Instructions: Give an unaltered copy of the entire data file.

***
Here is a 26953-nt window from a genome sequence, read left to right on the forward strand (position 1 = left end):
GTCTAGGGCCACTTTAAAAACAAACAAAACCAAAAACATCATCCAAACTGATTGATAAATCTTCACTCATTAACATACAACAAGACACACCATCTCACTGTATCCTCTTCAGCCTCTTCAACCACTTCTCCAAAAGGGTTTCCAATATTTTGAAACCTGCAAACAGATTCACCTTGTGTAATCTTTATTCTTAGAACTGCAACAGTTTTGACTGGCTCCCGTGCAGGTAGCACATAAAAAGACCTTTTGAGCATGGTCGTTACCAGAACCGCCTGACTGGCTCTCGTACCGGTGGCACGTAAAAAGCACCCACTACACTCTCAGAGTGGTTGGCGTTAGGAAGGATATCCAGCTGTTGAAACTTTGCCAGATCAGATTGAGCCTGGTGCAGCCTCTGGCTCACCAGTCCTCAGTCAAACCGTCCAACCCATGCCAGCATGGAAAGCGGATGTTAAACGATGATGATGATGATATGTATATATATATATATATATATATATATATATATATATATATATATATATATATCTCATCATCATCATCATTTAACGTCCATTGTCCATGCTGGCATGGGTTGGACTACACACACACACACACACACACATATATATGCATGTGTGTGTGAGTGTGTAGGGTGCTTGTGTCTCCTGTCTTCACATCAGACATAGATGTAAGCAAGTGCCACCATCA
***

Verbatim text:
Here is a 26953-nt window from a genome sequence, read left to right on the forward strand (position 1 = left end):
GTCTAGGGCCACTTTAAAAACAAACAAAACCAAAAACATCATCCAAACTGATTGATAAATCTTCACTCATTAACATACAACAAGACACACCATCTCACTGTATCCTCTTCAGCCTCTTCAACCACTTCTCCAAAAGGGTTTCCAATATTTTGAAACCTGCAAACAGATTCACCTTGTGTAATCTTTATTCTTAGAACTGCAACAGTTTTGACTGGCTCCCGTGCAGGTAGCACATAAAAAGACCTTTTGAGCATGGTCGTTACCAGAACCGCCTGACTGGCTCTCGTACCGGTGGCACGTAAAAAGCACCCACTACACTCTCAGAGTGGTTGGCGTTAGGAAGGATATCCAGCTGTTGAAACTTTGCCAGATCAGATTGAGCCTGGTGCAGCCTCTGGCTCACCAGTCCTCAGTCAAACCGTCCAACCCATGCCAGCATGGAAAGCGGATGTTAAACGATGATGATGATGATATGTATATATATATATATATATATATATATATATATATATATATATATATATATATCTCATCATCATCATCATTTAACGTCCATTGTCCATGCTGGCATGGGTTGGACTACACACACACACACACACACACATATATATGCATGTGTGTGTGAGTGTGTAGGGTGCTTGTGTCTCCTGTCTTCACATCAGACATAGATGTAAGCAAGTGCCACCATCA